So, I’m almost 20 years late on this one, but I’ve just started watching the Buffy the Vampire Slayer series. The 90’s were replete with cool chick stars from Xena to Angela Chase, but, at that time, I was too busy listening to Nine Inch Nails, piercing my body parts, and yelling at my mom, to pay attention to what was happening on the tube. Now that I’m filled with slightly less rage and fewer holes, I can sit back and enjoy watching Sarah Michelle Gellar kick some serious demon ass. While I’m only on the second season (there are 144 episodes, so this is going to take me a while), I’m totally hooked.
It’s been a long time – probably since HBO’s Six Feet Under – that I liked an entire cast this much. The dynamic between the central characters mimics every real life friendship I’ve ever had, including those that I have now in my adult years. The group, which at first seems to be an unconventional, verging on unbelievable, triad (hot new girl befriends two mildly good-looking nerds – no way!) develops its strong bond through healthy doses of support and sarcasm, and each person, not just the main character, gets significant air time and truly terrific lines. Joss Whedon’s writing is really what elevates Buffy beyond a silly monster show, as he uses the fantastical horror stories as vehicles to make larger points about pressing coming-of-age issues from date rape to parental divorce to peer pressure.
One of my favorite episodes so far is the show’s first Halloween episode. Because this is ultimately a monster show, it might have made sense for this episode to be either a funny throwaway or a blood bath. However, the nightmare in this episode is not the “real” threat of the ghouls that ascend from the Hellmouth but the townspeople themselves who actually become the costumes in which they’re dressed, and, in the case of the main characters, the complete opposite of the people they are in real life. Buffy, after lamenting her life as the Slayer because it inhibits her ability to just be a teenage girl, transforms into a beautiful but helpless princess; while Xander, who in the beginning of the episode is emasculated when Buffy steps in to fight off a school bully, turns into a Rambo-esq soldier. As a princess, Buffy is scared of everything and lacks the wherewithal to fight off the trick-or-treaters-turned-demons that have taken over Sunnydale. In this reversal, she has to rely on others to save her. Once order is restored, Buffy realizes that she is not meant to be a “conventional” girl – a damsel in distress – and is happy to just be who she is even if it interferes in being whatever typical thing she thinks she should be. Similarly, Xander, while getting his “manly” moment in the sun, also comes to terms with who he is and, more importantly, who he is not. It’s a great episode that touches, specifically, on understanding and undermining traditional gender expectations and, more generally, on self-acceptance. Even as an adult, these are messages I can appreciate.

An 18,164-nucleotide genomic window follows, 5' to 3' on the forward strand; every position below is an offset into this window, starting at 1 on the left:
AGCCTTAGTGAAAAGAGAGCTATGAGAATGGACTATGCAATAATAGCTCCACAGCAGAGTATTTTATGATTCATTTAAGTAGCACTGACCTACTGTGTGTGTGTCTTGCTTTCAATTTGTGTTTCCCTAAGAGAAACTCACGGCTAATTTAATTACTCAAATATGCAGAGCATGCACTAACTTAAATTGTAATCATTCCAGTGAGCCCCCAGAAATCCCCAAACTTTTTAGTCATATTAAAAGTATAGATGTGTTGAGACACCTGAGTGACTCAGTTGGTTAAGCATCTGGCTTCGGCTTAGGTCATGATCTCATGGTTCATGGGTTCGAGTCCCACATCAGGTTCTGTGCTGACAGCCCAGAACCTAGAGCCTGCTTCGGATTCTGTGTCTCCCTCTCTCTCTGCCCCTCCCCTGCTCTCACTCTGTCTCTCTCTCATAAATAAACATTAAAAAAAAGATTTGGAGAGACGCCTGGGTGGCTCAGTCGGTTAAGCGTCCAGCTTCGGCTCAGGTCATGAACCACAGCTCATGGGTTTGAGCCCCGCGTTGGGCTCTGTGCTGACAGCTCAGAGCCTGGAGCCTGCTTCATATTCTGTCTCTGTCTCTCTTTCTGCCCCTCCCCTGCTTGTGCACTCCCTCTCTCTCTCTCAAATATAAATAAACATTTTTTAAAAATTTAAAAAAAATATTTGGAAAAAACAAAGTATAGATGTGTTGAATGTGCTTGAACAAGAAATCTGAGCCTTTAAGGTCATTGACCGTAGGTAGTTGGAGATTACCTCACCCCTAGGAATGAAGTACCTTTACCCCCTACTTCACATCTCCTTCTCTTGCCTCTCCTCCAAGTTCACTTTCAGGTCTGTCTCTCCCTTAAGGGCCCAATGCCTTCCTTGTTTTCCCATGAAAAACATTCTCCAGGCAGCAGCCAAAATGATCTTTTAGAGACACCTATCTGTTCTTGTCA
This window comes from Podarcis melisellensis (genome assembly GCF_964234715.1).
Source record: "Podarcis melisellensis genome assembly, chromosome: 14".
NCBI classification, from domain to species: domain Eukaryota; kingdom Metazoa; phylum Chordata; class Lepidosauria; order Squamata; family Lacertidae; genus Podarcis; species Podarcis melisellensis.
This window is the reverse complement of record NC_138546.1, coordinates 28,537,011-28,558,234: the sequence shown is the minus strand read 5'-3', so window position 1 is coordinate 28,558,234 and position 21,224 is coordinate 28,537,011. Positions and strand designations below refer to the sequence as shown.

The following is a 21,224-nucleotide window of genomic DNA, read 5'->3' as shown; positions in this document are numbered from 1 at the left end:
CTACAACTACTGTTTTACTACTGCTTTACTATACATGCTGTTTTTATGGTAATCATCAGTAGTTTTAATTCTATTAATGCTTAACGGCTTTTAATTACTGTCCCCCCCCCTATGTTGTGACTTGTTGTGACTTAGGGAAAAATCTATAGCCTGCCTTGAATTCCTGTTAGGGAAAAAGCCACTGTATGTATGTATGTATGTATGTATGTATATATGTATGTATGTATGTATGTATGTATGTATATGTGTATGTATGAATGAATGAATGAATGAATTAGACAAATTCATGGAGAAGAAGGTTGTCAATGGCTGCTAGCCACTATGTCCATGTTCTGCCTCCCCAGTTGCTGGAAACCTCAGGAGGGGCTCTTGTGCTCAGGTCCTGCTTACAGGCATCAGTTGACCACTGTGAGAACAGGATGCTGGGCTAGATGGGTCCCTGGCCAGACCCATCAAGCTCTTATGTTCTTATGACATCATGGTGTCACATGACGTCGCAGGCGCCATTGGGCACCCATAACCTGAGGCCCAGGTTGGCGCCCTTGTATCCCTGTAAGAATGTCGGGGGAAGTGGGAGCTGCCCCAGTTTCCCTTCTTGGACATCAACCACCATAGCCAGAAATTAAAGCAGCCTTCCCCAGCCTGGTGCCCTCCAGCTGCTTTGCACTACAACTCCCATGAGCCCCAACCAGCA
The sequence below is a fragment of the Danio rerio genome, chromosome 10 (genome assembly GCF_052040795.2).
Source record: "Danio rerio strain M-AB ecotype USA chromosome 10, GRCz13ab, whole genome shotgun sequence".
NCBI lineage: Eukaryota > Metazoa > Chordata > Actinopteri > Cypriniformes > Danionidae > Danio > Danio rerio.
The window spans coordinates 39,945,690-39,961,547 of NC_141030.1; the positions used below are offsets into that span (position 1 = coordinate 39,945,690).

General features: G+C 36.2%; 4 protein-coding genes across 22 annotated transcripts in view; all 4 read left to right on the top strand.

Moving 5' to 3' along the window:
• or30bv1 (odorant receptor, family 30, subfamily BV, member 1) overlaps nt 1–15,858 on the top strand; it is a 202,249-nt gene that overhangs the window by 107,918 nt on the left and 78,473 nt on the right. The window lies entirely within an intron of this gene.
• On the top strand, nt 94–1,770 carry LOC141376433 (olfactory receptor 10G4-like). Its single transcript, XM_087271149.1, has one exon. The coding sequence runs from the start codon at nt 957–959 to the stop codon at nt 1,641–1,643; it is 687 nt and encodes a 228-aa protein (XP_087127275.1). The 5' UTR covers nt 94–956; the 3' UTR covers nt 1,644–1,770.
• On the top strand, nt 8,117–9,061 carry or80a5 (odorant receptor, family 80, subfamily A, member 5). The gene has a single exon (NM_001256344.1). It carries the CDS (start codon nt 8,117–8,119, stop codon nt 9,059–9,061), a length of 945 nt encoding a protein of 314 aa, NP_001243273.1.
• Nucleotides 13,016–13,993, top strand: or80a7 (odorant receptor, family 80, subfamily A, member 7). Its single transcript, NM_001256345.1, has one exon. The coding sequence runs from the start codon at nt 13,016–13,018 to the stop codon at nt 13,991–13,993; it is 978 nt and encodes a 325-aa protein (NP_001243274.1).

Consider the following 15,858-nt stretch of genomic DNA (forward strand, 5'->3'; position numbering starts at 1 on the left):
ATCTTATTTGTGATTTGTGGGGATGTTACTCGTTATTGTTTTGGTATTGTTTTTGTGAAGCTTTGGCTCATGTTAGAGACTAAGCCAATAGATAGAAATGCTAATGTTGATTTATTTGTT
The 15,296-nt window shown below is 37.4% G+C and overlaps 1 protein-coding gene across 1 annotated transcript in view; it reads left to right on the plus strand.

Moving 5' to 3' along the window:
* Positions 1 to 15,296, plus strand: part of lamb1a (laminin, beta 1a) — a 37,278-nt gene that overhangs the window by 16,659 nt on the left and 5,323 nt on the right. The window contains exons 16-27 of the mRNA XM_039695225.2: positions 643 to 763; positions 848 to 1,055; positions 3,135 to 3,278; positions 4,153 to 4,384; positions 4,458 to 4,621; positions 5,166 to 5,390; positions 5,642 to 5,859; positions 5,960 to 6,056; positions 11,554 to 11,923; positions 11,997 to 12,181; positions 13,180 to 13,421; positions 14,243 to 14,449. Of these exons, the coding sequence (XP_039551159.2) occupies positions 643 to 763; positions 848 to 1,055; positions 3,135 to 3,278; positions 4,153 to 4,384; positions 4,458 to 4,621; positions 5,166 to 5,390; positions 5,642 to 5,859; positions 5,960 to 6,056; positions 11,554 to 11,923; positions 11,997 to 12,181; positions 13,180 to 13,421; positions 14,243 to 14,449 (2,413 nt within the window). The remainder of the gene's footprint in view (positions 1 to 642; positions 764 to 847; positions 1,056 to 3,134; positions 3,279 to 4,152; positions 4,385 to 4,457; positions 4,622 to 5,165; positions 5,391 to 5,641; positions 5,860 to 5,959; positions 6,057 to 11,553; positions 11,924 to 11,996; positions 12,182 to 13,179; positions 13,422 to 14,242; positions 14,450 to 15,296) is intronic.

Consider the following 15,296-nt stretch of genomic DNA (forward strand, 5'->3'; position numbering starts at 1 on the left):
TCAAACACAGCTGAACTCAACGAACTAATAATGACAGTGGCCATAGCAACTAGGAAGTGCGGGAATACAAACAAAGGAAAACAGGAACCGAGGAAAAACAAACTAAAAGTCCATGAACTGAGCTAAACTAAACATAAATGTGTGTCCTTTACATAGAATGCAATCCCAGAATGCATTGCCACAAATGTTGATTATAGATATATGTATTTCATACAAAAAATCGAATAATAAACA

This is why Buffy sometimes leaves me with sharp pangs of nostalgia and regret: I needed this show when I was 16, not 32. Regardless, it’s a fun show with sharp writing that almost completely holds up in the new century. If I were a parent of a teen or tween or whatever nomenclature is used to describe people under 20, I’d definitely make him/her watch this show.